December 14, 2007
Unfair to unions The Inquirer's editorial writers seem to be under the impression that the building trades unions have unlimited power over contractors and city government ("Diversity in the Unions: No fairness, no jobs," Dec. 13). The unions really have very little input about who gets hired by a particular company. Contractors hire whom they want and keep whom they want. The unions' only role is to send out temporary help when the company needs it. When the company calls, should the union send out only minority craftsworkers or should it be allowed to consider how long a person has been out of work or if he or she may be running out of health-care benefits?
December 28, 2006 |
As 2006 comes to a close, jobs in New Jersey are at a record level, approaching 4.1 million. The state's powerful core economy - pharmaceuticals, financial activities, telecommunications, and professional and business services - continues to generate high incomes, bolstering New Jersey's position as one of the nation's premier consumer markets. However, the current decade has brought only minimal growth in the core economy. Jobs growth also has been lagging far behind the rest of the country.
December 22, 2006 |
Economic growth across the nation slowed in the third quarter as the housing industry's decline took a toll, a government report yesterday showed. Economists warned that more sluggish results could be expected in the coming months. "The housing market is profoundly weak," said Ken Mayland, president of ClearView Economics L.L.C. "The economic slowdown really took hold in the third quarter, and, I think, it is going to basically continue through the first half of next year.
November 3, 2006
The Bush administration needs to stop clinging to its myopic view that efforts to mitigate global warming would hurt the U.S. economy and cost jobs. A new British government report concludes that failing to act could be as economically devastating as the Great Depression or the two world wars. In a 16-month study commissioned by Prime Minister Tony Blair, economic adviser Sir Nicholas Stern determined that the benefits of strong, early action considerably outweighed the costs. Without immediate, substantial international cooperation to combat human-induced global temperature rise, Stern predicts cataclysmic effects, including droughts, flooding, famine, tropical disease and animal extinction - within a generation.
September 21, 2006 |
The Federal Reserve yesterday kept its benchmark interest rate at 5.25 percent for a second month as slowing growth and a slide in oil prices suggested lower inflation in coming quarters. In a 10-1 vote, Fed Chairman Ben S. Bernanke and his colleagues decided to leave rates unchanged, part of a strategy to put the economy on an even keel. With economic growth moderating and once-surging energy prices now receding, all but one of the Fed's voting members felt comfortable not raising rates again.
July 26, 2006 |
Robert P. Andres is chief investment officer of fixed income at the Haverford Trust Co. in Radnor The term stagflation was coined by Iain MacLeod, a Tory member of the British Parliament in 1965: "We now have the worst of both worlds - not just inflation on the one side or stagnation on the other, we have a sort of 'stagflation situation.' " Stagflation is usually defined by high inflation, low economic growth, high unemployment, and unstable exchange rates. It is the Catch-22 of economic conditions.
July 13, 2006 |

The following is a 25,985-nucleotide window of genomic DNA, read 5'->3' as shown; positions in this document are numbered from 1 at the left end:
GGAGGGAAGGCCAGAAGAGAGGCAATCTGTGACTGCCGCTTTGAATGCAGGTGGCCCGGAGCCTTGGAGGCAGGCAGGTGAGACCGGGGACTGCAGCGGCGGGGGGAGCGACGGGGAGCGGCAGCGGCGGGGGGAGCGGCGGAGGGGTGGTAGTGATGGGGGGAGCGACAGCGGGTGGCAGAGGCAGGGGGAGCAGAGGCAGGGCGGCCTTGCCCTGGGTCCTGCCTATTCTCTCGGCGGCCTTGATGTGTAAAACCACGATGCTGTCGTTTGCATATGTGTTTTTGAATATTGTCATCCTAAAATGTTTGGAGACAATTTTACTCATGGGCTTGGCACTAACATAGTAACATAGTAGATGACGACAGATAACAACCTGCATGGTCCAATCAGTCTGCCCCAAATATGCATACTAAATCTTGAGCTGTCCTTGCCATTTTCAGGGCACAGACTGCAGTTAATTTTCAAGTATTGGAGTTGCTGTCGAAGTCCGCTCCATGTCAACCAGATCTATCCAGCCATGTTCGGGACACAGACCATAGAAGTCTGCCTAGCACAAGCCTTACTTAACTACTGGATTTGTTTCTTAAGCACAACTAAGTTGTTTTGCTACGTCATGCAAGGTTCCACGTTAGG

A record jump in the price of imported oil pushed the nation's trade deficit to $63.8 billion in May, offsetting robust overseas sales gains by American companies. It was the sixth-largest monthly trade deficit ever. The price of foreign oil jumped in May by the largest amount since the buildup in 1990 to the first U.S.-Iraq war. That helped push the trade imbalance up 0.8 percent from a revised April deficit of $63.3 billion, the Commerce Department said yesterday. "Oil is sucking us dry, and even stronger world growth cannot keep the trade deficit from widening," said Joel Naroff, chief economist at Naroff Economic Advisors in Holland, Pa. The trade deficit is running at an annual rate of $763 billion, 6.5 percent higher than last year's record $716.
June 8, 2006 |
Inflation is a greater threat now than it was six months ago, and economic growth will slow through 2006, according to a survey of 44 economists by the Federal Reserve Bank of Philadelphia. The economists' new inflation forecast for 2006 is 3.3 percent, a 0.4-percentage-point increase from the survey results in December. Inflation is expected to retreat to 2.6 percent in 2007. Economic growth, as measured by gross domestic product, is projected at 3 percent in 2007, compared with 3.5 percent this year.
May 31, 2006 |
Rising energy prices, higher interest rates, and doubts about the job market drove consumer confidence down steeply this month, pointing to slowing economic growth in the second half of the year. The drop announced yesterday in the consumer confidence index, a widely watched barometer, was the steepest since hurricanes pummeled the Gulf Coast last year, increasing worries about the health of consumer spending. The report is "still consistent with positive economic growth, but it suggests slower consumption," said Ian Morris, chief U.S. economist at HSBC Securities USA Inc. in New York.
May 14, 2006 |
The U.S. economy is strong these days when measured by macro-statistics, but sluggish wage growth, rising gasoline prices and interest rates, and the gloomy background music from the Iraq war are overshadowing the good economic news in the minds of most Americans. To be sure, corporations are raking in strong profits, which are driving the stock market near its all-time high. Unemployment remains near historic lows. Even a slump in home sales has not significantly slowed consumer spending.